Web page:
Even without extra sharpening, this slightly-mad-slasher-looking thing's not just a bit of renaissance-faire costume kit. It's a perfectly practical tool, with a nice slim blade profile that makes it good for slicing tasks, though not a great choice for really heavy cutting, and no use at all for prying things open. And if you were to hop in your time machine with it and go back to the Roman Republic, nobody would find it particularly remarkable.

Well, actually I suspect the cap on the hinge rivet may be a bit of aluminium or stainless steel, which'd be a giveaway if someone examined the knife closely. But apart from that, this is a decent ancient replica.

(You could be onto a nice little earner there, actually. Scour handle and blade with dirt for a while, soak it in wine, soak it in oil, put it in a low oven for a little while, then bury it in the garden and water it daily for a week. And then dig it up and put it on eBay with a $500 reserve as Roman Pocket Knife Miraculously Preserved In Peat Bog. Just hope they don't carbon-date the wood.)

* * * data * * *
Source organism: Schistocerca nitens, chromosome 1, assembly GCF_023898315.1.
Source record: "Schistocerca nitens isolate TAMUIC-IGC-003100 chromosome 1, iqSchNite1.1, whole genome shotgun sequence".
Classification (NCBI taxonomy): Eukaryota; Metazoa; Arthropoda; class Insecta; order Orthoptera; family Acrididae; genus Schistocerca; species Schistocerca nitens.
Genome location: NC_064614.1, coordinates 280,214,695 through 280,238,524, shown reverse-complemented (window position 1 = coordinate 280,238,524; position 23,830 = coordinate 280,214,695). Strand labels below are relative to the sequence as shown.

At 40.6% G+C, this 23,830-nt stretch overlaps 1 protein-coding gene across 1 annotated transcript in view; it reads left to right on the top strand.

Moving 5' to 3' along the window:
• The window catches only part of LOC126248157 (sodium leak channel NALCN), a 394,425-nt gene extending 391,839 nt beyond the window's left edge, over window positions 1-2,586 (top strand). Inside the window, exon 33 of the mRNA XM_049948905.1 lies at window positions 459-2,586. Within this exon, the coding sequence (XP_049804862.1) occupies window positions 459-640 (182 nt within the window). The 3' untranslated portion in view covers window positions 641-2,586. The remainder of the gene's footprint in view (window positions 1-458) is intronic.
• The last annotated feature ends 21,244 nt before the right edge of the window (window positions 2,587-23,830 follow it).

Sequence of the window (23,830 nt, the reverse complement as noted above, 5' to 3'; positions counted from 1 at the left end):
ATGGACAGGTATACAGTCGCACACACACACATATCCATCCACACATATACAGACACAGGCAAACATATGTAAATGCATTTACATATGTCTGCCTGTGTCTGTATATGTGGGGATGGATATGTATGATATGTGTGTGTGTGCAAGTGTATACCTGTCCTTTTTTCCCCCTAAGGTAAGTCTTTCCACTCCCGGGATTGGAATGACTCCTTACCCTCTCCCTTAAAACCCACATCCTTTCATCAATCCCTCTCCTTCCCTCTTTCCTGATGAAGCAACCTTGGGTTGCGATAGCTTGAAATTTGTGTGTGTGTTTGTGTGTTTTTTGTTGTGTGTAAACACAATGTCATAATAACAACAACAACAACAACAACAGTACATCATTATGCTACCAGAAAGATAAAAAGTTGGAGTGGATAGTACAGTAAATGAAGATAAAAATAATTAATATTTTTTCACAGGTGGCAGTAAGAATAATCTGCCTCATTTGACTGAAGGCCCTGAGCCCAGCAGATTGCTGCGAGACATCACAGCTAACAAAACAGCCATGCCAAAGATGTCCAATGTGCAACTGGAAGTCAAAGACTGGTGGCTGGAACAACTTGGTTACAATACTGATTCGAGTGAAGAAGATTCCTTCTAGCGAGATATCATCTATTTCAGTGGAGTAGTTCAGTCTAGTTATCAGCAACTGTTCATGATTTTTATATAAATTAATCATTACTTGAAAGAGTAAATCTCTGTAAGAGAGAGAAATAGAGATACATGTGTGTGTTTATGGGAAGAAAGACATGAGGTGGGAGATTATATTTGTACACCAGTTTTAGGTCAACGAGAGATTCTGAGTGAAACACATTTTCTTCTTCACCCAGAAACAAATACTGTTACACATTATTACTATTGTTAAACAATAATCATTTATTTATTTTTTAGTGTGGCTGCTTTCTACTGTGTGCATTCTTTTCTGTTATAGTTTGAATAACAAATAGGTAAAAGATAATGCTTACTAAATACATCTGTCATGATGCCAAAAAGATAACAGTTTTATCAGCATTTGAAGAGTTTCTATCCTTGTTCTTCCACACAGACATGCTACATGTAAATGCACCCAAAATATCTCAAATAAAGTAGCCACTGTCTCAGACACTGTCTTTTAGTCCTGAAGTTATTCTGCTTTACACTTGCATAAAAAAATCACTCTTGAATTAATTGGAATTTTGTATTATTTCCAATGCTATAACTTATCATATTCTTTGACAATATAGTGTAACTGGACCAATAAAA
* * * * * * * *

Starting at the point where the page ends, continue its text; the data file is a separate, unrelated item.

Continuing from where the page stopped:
Reproduction ancient folding knife half-open

More intelligent readers may have figured out, from this, that folding pocket knives have been around for a surprisingly long time. Fixed-blade knives are stronger (provided they have a decent-sized tang), and simpler, and so have always been much more common. But the ancient Romans did indeed have folding pocket knives - some of quite sophisticated design.

The ancient folding knives, and indeed every known folding knife until about the 15th century, don't "lock". The blade is only held open, or closed, by friction between itself and the handle. This design makes it easy for the knife to close unexpectedly and seriously injure you if you push the blade hard into something (or someone), or if you're cutting something and the blade jams on a push stroke. A simple friction-joint knife can also come open in your pocket; hilarity may ensue.

For this reason, it's now possible to get a variety of Swiss Army knives (find more with the SOSAK "SAK Selector"!) that have a proper lock for their main blade, and not just the standard "slipjoint" arrangement that resists opening or closing of the blade, but doesn't positively lock the blade in either position.